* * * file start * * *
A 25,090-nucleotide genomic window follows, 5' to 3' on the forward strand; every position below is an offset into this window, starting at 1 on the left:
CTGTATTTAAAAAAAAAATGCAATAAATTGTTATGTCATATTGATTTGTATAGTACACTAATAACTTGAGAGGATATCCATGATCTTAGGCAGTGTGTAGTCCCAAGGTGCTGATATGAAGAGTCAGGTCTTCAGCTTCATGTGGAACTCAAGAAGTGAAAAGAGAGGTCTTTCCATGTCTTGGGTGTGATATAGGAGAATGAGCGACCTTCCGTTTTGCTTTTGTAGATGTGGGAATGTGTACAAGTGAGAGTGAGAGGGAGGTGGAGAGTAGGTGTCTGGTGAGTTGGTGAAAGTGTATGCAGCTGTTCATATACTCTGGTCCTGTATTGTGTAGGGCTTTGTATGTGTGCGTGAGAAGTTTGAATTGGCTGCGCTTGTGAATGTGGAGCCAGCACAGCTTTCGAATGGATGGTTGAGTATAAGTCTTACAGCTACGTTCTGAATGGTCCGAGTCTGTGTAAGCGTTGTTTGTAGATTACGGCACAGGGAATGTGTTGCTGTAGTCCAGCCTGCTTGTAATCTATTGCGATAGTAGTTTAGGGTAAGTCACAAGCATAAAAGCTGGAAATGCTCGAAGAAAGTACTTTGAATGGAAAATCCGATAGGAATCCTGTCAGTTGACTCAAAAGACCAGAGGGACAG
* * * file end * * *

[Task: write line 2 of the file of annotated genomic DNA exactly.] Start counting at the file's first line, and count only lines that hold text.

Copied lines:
CTGTATTTAAAAAAAAAATGCAATAAATTGTTATGTCATATTGATTTGTATAGTACACTAATAACTTGAGAGGATATCCATGATCTTAGGCAGTGTGTAGTCCCAAGGTGCTGATATGAAGAGTCAGGTCTTCAGCTTCATGTGGAACTCAAGAAGTGAAAAGAGAGGTCTTTCCATGTCTTGGGTGTGATATAGGAGAATGAGCGACCTTCCGTTTTGCTTTTGTAGATGTGGGAATGTGTACAAGTGAGAGTGAGAGGGAGGTGGAGAGTAGGTGTCTGGTGAGTTGGTGAAAGTGTATGCAGCTGTTCATATACTCTGGTCCTGTATTGTGTAGGGCTTTGTATGTGTGCGTGAGAAGTTTGAATTGGCTGCGCTTGTGAATGTGGAGCCAGCACAGCTTTCGAATGGATGGTTGAGTATAAGTCTTACAGCTACGTTCTGAATGGTCCGAGTCTGTGTAAGCGTTGTTTGTAGATTACGGCACAGGGAATGTGTTGCTGTAGTCCAGCCTGCTTGTAATCTATTGCGATAGTAGTTTAGGGTAAGTCACAAGCATAAAAGCTGGAAATGCTCGAAGAAAGTACTTTGAATGGAAAATCCGATAGGAATCCTGTCAGTTGACTCAAAAGACCAGAGGGACAG